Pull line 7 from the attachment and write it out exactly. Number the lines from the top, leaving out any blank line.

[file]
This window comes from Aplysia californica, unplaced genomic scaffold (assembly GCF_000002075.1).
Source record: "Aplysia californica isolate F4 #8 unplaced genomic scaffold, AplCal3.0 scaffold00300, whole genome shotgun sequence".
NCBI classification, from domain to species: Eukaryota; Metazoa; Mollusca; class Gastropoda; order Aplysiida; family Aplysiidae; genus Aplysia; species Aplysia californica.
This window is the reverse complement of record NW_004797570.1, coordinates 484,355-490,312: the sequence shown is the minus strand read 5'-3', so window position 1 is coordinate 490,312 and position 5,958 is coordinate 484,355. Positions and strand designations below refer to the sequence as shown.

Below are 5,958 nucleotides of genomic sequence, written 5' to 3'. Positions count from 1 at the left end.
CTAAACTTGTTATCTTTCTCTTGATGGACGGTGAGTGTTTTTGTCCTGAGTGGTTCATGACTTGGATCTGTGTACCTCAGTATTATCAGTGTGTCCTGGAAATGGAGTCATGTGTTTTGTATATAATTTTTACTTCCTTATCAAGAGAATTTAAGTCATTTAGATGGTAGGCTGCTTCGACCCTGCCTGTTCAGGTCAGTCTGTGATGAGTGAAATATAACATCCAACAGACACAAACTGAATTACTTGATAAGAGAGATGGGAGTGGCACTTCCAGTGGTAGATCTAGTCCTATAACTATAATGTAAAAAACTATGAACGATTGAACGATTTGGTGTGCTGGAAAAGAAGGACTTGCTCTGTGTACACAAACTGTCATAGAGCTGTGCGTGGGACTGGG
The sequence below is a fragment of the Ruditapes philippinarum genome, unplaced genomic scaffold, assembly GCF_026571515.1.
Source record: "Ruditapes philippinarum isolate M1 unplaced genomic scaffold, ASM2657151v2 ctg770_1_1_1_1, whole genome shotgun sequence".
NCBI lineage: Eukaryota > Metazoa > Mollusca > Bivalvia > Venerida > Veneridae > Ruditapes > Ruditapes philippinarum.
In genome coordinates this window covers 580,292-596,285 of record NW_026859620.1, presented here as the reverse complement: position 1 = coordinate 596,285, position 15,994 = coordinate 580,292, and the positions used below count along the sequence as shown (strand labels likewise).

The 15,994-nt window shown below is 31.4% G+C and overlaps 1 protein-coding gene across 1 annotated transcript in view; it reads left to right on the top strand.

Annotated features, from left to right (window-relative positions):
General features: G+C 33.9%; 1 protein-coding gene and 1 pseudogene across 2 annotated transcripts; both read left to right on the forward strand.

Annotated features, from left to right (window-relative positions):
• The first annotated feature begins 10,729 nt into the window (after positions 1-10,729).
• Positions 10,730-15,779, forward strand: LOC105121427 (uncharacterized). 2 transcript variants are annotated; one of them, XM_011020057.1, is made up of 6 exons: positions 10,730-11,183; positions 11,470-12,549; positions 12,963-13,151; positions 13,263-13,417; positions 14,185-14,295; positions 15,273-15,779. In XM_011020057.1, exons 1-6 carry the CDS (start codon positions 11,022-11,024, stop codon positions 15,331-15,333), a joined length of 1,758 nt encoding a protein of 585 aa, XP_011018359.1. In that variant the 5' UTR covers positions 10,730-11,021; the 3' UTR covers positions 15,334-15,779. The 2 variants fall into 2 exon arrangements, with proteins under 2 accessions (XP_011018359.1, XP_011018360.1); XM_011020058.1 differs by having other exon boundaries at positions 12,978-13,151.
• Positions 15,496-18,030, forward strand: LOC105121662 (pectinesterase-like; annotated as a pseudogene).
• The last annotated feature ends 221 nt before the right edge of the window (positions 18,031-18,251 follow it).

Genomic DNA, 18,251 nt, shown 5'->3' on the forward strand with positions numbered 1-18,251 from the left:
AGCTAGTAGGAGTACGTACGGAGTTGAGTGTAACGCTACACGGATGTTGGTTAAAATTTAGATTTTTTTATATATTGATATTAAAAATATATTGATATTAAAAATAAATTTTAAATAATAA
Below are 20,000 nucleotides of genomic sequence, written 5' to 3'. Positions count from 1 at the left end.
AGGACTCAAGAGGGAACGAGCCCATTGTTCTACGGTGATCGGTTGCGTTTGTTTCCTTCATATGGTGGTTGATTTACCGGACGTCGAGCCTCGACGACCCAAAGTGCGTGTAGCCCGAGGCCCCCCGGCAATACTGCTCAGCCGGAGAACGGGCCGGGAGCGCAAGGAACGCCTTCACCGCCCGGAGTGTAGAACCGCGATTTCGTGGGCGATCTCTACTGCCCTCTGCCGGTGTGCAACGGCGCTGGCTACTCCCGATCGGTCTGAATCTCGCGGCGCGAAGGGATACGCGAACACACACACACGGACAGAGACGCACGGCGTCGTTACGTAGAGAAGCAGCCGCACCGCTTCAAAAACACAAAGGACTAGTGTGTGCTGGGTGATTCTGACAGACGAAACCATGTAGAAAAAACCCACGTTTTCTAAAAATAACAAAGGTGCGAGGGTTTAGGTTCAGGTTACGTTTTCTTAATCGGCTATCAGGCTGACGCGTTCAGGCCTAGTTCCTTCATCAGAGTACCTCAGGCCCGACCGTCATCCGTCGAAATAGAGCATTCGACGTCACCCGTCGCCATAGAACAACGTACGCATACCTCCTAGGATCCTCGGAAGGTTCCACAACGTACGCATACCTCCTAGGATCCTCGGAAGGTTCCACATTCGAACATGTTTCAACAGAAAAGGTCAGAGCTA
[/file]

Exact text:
The sequence below is a fragment of the Ruditapes philippinarum genome, unplaced genomic scaffold, assembly GCF_026571515.1.